The aim of this study was to investigate attitudes to and experiences of dental care in a population, born 1942. The following items were studied: opinions of general and oral health, attitudes to and experiences of dental care, dental care habits, experiences of latest visit to a dentist, tobacco habits and use of various dental hygiene articles. A cross-sectional mail questionnaire was sent in 1992 to all 50-year-olds in two Swedish counties, Orebro and Ostergotland, totally 8888 persons; the response rate was 71%. Of the population 89%, indicated good health. Satisfaction with dental care was high, 94%. 26% stated attendance to a dentist twice or more per year, and 64% at least once a year. As to expenses, 78% paid less than 1000 SEK the last year. Concerning the latest visit, 38% reported painless treatment, 37% no inconvenience, and 55% good care. The duration of the latest visit included on an average 27 min in travel time, 7 min in waiting time and 27 min in treatment time. Information about oral hygiene was given to 29% and about cost for treatment to 47% of the interviewed. There were 28% daily smokers. Snuff was daily used by 10% of the males. Toothbrushing twice a day with fluoride toothpaste seemed to be the standard oral hygiene procedure and was reported by 80% of the respondents.
In 1999, a dental reform became law in Sweden that regulated both dental care to dependent individuals and training in oral health care for nursing home personnel. Substantial resources have been channelled into these efforts, but the outcome of these efforts has not been evaluated. The aim of this study was to explore attitudes to and knowledge about oral health care among nursing home personnel more than 5 years after the law was adopted, that being 2005.
A total of 454 individuals employed at nursing homes answered a questionnaire of 16 multiple-choice items concerning attitudes to and knowledge about oral health care.
Eighty-nine per cent considered oral health care to be an important part of good nursing. The answers indicated problems, however, when it came to its implementation and knowledge, and 35% stated that they had had no formal education in oral health care.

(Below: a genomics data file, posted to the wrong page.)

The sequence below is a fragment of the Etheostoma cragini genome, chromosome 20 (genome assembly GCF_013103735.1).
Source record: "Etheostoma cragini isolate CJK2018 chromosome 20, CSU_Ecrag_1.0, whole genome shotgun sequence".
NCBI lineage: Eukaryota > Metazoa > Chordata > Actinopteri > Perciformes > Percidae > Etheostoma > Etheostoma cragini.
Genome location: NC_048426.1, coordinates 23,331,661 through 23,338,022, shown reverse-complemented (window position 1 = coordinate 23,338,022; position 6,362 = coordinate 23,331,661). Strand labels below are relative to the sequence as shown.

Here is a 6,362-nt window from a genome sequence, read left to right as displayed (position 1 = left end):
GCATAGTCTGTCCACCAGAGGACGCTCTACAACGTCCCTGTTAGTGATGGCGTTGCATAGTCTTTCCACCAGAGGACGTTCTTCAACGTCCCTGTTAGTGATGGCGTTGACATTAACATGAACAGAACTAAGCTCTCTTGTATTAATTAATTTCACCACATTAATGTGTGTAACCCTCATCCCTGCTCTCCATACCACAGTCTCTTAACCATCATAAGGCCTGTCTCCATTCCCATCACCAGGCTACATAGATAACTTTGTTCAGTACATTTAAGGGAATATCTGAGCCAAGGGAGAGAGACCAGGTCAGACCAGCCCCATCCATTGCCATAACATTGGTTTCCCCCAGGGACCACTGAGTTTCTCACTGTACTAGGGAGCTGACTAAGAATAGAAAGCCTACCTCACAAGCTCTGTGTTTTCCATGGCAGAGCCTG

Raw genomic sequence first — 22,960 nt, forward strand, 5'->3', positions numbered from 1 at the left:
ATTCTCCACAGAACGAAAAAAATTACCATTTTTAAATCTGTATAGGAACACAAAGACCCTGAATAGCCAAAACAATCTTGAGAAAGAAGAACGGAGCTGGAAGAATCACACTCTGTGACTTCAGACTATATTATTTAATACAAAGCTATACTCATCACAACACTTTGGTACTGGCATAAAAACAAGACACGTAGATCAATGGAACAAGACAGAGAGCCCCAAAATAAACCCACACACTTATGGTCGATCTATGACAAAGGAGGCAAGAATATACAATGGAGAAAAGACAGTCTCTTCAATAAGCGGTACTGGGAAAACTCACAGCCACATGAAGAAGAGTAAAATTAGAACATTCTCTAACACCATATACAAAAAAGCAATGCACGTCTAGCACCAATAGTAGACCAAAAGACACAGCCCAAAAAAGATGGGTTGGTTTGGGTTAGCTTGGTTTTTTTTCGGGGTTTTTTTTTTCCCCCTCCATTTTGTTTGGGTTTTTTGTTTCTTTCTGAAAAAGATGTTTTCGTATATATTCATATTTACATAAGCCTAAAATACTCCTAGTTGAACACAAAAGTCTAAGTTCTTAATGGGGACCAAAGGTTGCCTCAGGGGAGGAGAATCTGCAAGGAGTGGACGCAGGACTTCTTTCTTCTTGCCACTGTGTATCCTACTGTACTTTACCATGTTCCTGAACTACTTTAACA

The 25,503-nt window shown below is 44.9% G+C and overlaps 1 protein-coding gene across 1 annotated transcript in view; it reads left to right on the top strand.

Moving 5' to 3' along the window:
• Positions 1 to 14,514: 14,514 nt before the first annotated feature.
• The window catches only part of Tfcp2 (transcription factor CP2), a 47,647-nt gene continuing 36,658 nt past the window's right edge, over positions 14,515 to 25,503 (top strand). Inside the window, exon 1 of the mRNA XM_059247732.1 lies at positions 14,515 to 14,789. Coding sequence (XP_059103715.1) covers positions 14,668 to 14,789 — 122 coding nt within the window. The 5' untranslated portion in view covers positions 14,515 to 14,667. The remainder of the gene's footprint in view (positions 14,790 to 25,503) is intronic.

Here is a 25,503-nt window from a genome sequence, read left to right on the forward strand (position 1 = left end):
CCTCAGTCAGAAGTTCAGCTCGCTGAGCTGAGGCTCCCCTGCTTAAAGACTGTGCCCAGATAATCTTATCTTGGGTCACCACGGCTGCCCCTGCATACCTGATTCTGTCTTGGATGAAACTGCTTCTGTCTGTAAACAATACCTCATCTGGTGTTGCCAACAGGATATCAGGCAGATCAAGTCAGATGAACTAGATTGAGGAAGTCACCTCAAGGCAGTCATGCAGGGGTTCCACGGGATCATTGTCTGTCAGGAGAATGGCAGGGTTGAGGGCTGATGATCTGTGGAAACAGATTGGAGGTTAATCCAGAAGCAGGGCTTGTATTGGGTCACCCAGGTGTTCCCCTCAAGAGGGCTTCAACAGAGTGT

Despite generally positive oral health care attitudes, it is important that oral health care education is available to and made of interest for all nursing home personnel, especially in light of the increase in number of natural teeth and frequency of crowns and bridges among dependent elderly.
OBJECTIVES: The purpose of this study was to assess the caries status of 5-year-olds in a low caries area, and study associations between dental caries and parent-related factors: parents' education, national origin, oral health behaviours and attitudes. METHODS: The material consisted of 523 children and was a stratified random sample. Clinical and radiographic examination was performed in 2007. Enamel and dentine caries were recorded at surface level. Parents filled in questionnaires regarding socioeconomic status, their own oral health behaviours and attitudes. RESULTS: Most participants (66%) had no caries experience and 16% had enamel caries only. Dentine caries experience was present in 18% of the children, and 5% had dentine caries experience in five or more teeth. Surfaces with enamel caries constituted half of all surfaces with caries experience. In multiple logistic regression, statistically significant risk indicators for the child having dentine caries experience at the age of five were: having one or both parents of non-western origin (OR = 4.8), both parents (OR = 3.0) or one parent (OR = 2.1) with low education, parental laxness about the child's tooth brushing (OR = 2.8), parents' brushing their own teeth less than twice a day (OR = 2.2) and having parents with frequent sugar intakes (OR = 1.8). CONCLUSION: Caries prevalence in 5-year-olds was strongly associated with parent-related factors signifying that information on parents' socioeconomic status, dental behaviours and attitudes should be considered when planning dental services for young children. Our results suggest that the real high risk group is non-western children whose parents have low education.